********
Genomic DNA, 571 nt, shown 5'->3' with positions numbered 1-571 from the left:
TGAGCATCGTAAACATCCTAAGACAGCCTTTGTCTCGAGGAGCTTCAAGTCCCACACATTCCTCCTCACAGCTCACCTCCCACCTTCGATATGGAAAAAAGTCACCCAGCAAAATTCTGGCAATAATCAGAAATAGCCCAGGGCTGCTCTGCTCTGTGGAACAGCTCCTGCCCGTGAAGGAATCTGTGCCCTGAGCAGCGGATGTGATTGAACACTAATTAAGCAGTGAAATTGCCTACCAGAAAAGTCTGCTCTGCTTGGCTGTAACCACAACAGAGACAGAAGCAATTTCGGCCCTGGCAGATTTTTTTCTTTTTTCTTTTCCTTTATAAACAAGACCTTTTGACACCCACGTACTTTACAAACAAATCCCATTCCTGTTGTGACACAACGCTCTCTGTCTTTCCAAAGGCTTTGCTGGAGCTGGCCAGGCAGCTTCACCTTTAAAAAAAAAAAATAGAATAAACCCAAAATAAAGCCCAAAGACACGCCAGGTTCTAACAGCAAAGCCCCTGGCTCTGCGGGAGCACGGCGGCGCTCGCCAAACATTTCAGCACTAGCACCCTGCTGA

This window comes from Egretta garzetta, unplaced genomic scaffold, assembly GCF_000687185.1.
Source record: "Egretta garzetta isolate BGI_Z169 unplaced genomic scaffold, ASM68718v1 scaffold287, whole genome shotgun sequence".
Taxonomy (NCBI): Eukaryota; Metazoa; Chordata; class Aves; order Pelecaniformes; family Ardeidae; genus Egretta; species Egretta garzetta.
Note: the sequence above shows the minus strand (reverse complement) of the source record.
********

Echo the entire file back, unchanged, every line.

Genomic DNA, 571 nt, shown 5'->3' with positions numbered 1-571 from the left:
TGAGCATCGTAAACATCCTAAGACAGCCTTTGTCTCGAGGAGCTTCAAGTCCCACACATTCCTCCTCACAGCTCACCTCCCACCTTCGATATGGAAAAAAGTCACCCAGCAAAATTCTGGCAATAATCAGAAATAGCCCAGGGCTGCTCTGCTCTGTGGAACAGCTCCTGCCCGTGAAGGAATCTGTGCCCTGAGCAGCGGATGTGATTGAACACTAATTAAGCAGTGAAATTGCCTACCAGAAAAGTCTGCTCTGCTTGGCTGTAACCACAACAGAGACAGAAGCAATTTCGGCCCTGGCAGATTTTTTTCTTTTTTCTTTTCCTTTATAAACAAGACCTTTTGACACCCACGTACTTTACAAACAAATCCCATTCCTGTTGTGACACAACGCTCTCTGTCTTTCCAAAGGCTTTGCTGGAGCTGGCCAGGCAGCTTCACCTTTAAAAAAAAAAAATAGAATAAACCCAAAATAAAGCCCAAAGACACGCCAGGTTCTAACAGCAAAGCCCCTGGCTCTGCGGGAGCACGGCGGCGCTCGCCAAACATTTCAGCACTAGCACCCTGCTGA

This window comes from Egretta garzetta, unplaced genomic scaffold, assembly GCF_000687185.1.
Source record: "Egretta garzetta isolate BGI_Z169 unplaced genomic scaffold, ASM68718v1 scaffold287, whole genome shotgun sequence".
Taxonomy (NCBI): Eukaryota; Metazoa; Chordata; class Aves; order Pelecaniformes; family Ardeidae; genus Egretta; species Egretta garzetta.
Note: the sequence above shows the minus strand (reverse complement) of the source record.